Come to think of it, do we REALLY know Bozo and Cookie? What was in those Archway treats?

Baskets isn’t a mean clown. He’s not a creepy clown. He’s just psychologically lost, with virtually no idea what to do with his life or how to treat those who inhabit it. He takes a horrible rodeo clown gig for virtually no money, because it enables him to do what he loves. He lives in a cruddy motel and borrows cash from anybody necessary in order to hand it over to a woman who has no interest in him whatsoever. The roof over his head changes a few episodes into the series, though that alteration doesn’t inspire optimism for his future.

Chip lives on hopes and dreams but without any semblance of reality to those proceedings. Life happens around him, but he might as well be one of the three blind mice. The answers aren’t amorphous blobs, outside the realm of our understanding, but he’s stubborn about what he wants and who he is. He’s self-damaged and stubborn, but not a terrible person. He’s one of a kind, which makes him far more interesting.

So, where’s the comedy? Well, as with many of today’s better programs, Baskets requires and rewards patience. As you watch, you’ll have a duality of feeling, unless there’s an immediate dislike and you run screaming away to something else. First, you’ll wonder what the hell you’re actually seeing on the screen. Second, you’ll know you want to see more of it, even if you aren’t quite sure why or in any way where it’s headed. I hope you stick with it, because even though it might not be an A+ yet, it’s already entertaining, engaging, and filled with likable ideas and individuals.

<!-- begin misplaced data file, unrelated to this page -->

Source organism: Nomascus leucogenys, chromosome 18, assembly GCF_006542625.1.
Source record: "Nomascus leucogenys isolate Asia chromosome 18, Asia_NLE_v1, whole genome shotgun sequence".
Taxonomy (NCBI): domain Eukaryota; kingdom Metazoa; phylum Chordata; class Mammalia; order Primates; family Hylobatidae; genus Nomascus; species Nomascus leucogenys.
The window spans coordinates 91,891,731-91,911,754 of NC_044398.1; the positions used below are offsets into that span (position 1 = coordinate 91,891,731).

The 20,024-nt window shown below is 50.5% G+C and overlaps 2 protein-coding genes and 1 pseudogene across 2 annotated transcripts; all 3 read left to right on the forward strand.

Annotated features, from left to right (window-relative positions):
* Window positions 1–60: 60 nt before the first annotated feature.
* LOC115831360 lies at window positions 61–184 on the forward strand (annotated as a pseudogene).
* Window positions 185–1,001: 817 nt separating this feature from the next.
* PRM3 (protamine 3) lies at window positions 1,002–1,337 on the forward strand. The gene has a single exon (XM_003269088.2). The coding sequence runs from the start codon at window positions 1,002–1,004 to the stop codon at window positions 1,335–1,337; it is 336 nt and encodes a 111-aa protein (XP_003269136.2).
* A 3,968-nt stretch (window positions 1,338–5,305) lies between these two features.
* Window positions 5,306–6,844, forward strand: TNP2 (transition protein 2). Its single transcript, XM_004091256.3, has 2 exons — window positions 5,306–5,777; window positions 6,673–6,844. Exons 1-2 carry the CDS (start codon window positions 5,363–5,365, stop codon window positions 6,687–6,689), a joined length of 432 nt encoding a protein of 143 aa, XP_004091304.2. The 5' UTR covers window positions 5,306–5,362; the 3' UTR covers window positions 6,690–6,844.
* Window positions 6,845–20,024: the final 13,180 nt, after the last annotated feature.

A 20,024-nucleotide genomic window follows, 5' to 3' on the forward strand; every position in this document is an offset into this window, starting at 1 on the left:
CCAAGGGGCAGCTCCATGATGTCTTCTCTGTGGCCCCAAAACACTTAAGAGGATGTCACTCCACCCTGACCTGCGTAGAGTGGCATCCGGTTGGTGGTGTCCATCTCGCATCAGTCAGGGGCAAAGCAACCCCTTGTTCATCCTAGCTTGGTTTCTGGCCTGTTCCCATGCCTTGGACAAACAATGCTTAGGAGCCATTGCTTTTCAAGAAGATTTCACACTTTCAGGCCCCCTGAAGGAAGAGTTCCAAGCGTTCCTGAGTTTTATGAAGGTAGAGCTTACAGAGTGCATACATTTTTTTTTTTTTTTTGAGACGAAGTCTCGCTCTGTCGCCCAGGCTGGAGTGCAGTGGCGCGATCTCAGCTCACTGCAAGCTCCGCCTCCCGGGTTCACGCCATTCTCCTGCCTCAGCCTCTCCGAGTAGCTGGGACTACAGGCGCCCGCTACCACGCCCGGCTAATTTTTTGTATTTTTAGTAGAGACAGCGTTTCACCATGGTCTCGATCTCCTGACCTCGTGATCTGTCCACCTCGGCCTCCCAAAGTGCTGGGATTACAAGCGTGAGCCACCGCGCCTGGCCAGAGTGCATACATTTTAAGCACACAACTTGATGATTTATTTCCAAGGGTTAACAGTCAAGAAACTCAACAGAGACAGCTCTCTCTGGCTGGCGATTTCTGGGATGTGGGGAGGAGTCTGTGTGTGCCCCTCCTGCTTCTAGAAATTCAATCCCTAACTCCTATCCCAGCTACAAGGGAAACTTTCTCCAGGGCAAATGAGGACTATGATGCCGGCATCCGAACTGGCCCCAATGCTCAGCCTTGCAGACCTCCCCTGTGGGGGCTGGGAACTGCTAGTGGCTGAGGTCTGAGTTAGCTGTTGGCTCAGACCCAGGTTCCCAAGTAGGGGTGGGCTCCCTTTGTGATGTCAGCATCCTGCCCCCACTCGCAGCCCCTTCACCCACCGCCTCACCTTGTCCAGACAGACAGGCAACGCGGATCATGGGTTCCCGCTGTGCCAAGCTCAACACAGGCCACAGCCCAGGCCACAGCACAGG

Outside of Zach, let’s talk about Louie Anderson. His is a name that hasn’t been around for a while, but it’s one you might want to get used to again. You’ll see articles very soon – if you haven’t already – speaking to Louie as a future Emmy winner, or at least a nominee. As a matter of fact, let me be one of the first to jump in and proclaim his brilliance. He plays Chip and Dale’s mother, Christine, and the performance goes from very good, to great, to jaw-droppingly sublime. It’s amazing to witness. Louie doesn’t make a pretty woman, but the work is believable, nuanced, and deep. In short, it’s a knockout.

Christine isn’t a drunk or a foul-mouthed sad sack or an abusive woman, even if she’s a bit much to take. She loves her children almost as much as she enjoys her dessert. She helps them, both when they ask and when they don’t. She behaves like a protective mother, and Louie never hams it up. He’s very understated, which is why it works. If it was “Louie Anderson playing a woman,” it would fail, but instead, it’s Louie Anderson acting, as the gender is completely irrelevant.

By the time I reached the end of the fifth episode, it was actually possible to forget Louie was a man at all. Christine (and her Easter Sunday headwear) took over the screen, which is about as big a compliment as can be paid to an actor attempting to lose his own variance from a fictional construct. It’s not an easy job, but Louie makes it look like a basic addition problem. He is stunningly good.

Another name that might be unfamiliar to you is Martha Kelly, a stand-up comic from Texas, who plays, well she plays Martha, a Costco insurance employee who befriends Chip in the first episode and then just sticks around, even as he treats her poorly half the time. She too, doesn’t take up the entire screen, as her character speaks in even tones, never screaming, and never seeming to be either happy or sad. She also doesn’t know the difference between a dog and…other animals, to preserve a plot point from a later episode.